'We can’t dwell on the past': Why Choctaw High's Avery Clark is still fighting even after a pandemic canceled her senior season
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CHOCTAW — Avery Clark wore camo pants the night she shaved off her hair before chemo could take it.
There were tears that February evening. How could there not be? Avery is a senior at Choctaw High School, and she should’ve spent this spring worried about her basketball banquet and her next slow-pitch softball practice, not chemo ports and side effects.
Avery loved her hair, too. Long. Thick. Brown. Curly. It was princess hair.
She knew she would lose it, though, and at a time she was being told what to do and where to be, she wanted to control something. So with family and friends and even coaches there at the Hairy Coconut Salon to support her, she soldiered on.
Once her locks were gone, she looked ready for boot camp.
Make no mistake — she is a warrior.
At a time kids everywhere are growing up sooner than we would like — this coronavirus pandemic has upended their lives — Avery Clark is fighting cancer, too. Seniors like her are dealing with the abrupt end of high school. Sports seasons halted. Proms canceled. Graduations amended.
Avery feels sad and angry and exactly like every senior does, but her perspective is different.
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“We can’t dwell on the past,” she said.
Not when the future has so much promise.
Oh, Avery is focused on this fight in the here and now. She has been since a pain in her arm during softball season in the fall turned into surgery to remove an inflamed lymph node turned into a cancer diagnosis in the winter.
There were tests and biopsies and a surgery to insert her chemo port, but it didn’t keep Avery away from basketball. She practiced and played when she could, but even when she wasn’t allowed, she was still there.
The gym was her safe place, and her teammates were her refuge.
“They made me happy,” she said. “They always put a smile on my face.”
But as much as they helped her, she helped them.
“You’re usually so focused on winning,” Choctaw coach Ryan Maloney said. “It’s kind of put it into perspective a little bit.”
People in Choctaw have always known what kind of competitor Avery is. She has never been the biggest; she stands just 5-foot-5. But she started for a Class 6A state basketball team and earned a college softball scholarship to Seminole State.
She battled every step of the way.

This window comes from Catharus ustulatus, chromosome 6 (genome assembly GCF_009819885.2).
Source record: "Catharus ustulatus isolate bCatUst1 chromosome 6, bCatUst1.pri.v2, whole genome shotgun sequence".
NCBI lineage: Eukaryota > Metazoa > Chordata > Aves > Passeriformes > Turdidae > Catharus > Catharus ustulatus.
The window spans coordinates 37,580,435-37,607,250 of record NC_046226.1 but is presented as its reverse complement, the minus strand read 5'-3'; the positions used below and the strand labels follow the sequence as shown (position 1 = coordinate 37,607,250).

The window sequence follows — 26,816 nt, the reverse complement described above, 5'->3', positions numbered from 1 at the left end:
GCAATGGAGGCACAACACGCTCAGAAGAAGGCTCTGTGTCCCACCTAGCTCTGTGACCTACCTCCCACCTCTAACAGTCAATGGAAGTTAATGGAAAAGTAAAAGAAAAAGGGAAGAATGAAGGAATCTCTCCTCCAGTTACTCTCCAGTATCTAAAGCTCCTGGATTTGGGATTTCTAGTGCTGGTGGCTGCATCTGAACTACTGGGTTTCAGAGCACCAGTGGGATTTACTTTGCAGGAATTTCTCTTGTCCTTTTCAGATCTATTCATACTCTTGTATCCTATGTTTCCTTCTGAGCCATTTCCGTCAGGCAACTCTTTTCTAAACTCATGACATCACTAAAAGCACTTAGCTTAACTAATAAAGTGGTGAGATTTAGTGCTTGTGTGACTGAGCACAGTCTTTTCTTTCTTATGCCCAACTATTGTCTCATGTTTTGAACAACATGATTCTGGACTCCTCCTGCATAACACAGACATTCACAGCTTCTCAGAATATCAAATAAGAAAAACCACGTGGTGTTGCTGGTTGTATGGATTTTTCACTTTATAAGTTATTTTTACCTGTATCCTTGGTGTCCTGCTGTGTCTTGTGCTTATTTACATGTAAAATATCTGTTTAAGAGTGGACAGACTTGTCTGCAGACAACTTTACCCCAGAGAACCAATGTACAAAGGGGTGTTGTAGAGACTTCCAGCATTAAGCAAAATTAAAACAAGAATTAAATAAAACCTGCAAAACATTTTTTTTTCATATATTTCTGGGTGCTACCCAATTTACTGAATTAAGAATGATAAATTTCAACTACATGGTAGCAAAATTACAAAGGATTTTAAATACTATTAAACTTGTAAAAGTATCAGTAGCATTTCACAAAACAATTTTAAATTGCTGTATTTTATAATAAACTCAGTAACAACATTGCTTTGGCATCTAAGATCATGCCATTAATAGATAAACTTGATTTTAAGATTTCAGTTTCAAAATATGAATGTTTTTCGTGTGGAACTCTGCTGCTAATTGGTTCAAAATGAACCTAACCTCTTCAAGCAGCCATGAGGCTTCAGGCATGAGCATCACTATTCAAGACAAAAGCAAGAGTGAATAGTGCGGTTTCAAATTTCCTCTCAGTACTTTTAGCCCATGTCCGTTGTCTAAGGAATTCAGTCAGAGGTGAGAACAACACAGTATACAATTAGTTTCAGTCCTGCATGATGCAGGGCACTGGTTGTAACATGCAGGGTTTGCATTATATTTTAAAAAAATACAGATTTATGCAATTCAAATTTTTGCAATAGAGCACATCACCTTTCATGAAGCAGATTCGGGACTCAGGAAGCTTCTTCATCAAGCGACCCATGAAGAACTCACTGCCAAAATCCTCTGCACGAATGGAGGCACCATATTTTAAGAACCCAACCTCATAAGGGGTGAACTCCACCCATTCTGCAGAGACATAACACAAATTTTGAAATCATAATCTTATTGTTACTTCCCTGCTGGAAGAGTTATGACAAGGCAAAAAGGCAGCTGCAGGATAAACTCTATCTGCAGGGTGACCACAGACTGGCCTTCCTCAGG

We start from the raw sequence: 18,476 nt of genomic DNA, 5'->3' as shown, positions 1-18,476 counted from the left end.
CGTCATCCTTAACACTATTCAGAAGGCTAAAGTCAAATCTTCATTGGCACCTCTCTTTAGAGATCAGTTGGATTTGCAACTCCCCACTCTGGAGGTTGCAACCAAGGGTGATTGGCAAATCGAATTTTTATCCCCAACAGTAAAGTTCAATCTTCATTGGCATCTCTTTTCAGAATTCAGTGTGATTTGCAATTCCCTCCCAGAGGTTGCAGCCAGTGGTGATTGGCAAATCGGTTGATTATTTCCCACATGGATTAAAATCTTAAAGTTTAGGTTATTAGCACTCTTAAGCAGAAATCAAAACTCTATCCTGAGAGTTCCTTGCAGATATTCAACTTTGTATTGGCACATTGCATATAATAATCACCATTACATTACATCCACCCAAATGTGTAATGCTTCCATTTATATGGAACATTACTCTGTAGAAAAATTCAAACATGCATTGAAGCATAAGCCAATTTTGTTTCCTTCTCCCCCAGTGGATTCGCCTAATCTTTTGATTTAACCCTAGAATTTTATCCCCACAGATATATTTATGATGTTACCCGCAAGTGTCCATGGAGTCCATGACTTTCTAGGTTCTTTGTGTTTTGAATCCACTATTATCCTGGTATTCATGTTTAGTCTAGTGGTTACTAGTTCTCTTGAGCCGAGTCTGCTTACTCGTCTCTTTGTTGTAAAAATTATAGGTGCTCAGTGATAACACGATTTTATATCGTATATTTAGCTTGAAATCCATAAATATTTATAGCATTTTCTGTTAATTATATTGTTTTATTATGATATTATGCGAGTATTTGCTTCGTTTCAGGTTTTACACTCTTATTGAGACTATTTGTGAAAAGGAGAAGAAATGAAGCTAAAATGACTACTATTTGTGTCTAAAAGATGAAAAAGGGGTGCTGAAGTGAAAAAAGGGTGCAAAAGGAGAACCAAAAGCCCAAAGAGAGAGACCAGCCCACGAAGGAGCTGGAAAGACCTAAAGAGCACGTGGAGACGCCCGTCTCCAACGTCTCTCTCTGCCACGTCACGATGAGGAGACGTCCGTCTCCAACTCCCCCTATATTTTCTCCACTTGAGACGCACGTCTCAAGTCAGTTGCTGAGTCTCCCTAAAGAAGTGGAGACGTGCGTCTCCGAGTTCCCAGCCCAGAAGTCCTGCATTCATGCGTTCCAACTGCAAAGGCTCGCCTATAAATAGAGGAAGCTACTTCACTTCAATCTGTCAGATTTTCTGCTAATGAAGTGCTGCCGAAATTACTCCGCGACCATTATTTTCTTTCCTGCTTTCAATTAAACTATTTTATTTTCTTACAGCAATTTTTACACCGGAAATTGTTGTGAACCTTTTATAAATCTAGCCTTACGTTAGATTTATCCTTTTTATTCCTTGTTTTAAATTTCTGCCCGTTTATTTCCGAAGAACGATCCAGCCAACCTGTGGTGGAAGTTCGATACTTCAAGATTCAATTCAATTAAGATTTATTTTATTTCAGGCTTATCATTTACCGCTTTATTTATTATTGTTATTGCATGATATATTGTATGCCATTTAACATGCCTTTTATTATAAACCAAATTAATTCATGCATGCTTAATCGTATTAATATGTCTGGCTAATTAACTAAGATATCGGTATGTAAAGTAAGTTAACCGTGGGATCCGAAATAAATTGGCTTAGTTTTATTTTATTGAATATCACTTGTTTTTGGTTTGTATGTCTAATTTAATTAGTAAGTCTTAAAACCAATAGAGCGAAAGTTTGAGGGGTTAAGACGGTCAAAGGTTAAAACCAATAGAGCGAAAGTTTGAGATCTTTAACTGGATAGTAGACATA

And that’s what she’s doing again.
Even after she took her first round of chemo back in late February, she played every game in the area basketball tournament. She was going to play at state, too. She was taped, on the bus and ready to go the day the tournament was postponed.
In the days that followed, when she started realizing the pandemic was bad and the likelihood of state being rescheduled was slim, she came to grips with the fact she’d played her last high school game.
“That’s not how we wanted it,” she admitted. “We really wanted to play those games.”
But she also realized she had actually been on the floor and played in her last game. She hadn’t been sidelined by chemo or a doctor’s orders.
She had played, and Choctaw had won.
Not everyone gets to say that about their last high school game. Avery is grateful for that.
Truth is, she's grateful for lots of things these days. Doing the learning-from-home thing means she can rest whenever she needs. Her second and third treatments — she takes chemo every 21 days — zapped her energy way more than her first one. She hardly got out of bed for several days, but she could rest because all of her classes are online.
Because of the pandemic, her parents are home, too. Her older brother even moved back into the house.
People in her hometown and beyond have been there for Avery, too. A GoFundMe account has raised more than $10,000, though fertility treatments to preserve a chance to one day have children will surpass that total alone. A lifelong friend and professional photographer, Lindsay Tesio, offered to chronicle the night of hair cutting.
The beautiful pictures were shared far and wide via social media.
Avery Clark has another photo snapped in more recent days that she hasn't shared as widely. In it, she holds a sign that says:
THIRD CANCER TREATMENT
ONLY OUT FOR CHEMO
She has on sweats, plastic gloves and a mask. You can't see her mouth, but you can tell she's smiling. Still smiling. Still fighting.
Jenni Carlson: Jenni can be reached at 405-475-4125 or firstname.lastname@example.org. Like her at facebook.com/JenniCarlsonOK or follow her at twitter.com/jennicarlson_ok.
How to help
A GoFundMe account has been set up to help Choctaw softball and basketball player Avery Clark and her family as she fights non-Hodgkin's lymphoma. To donate, search "Team Up To Defeat Averys Rare Lymphoma" at gofundme.com.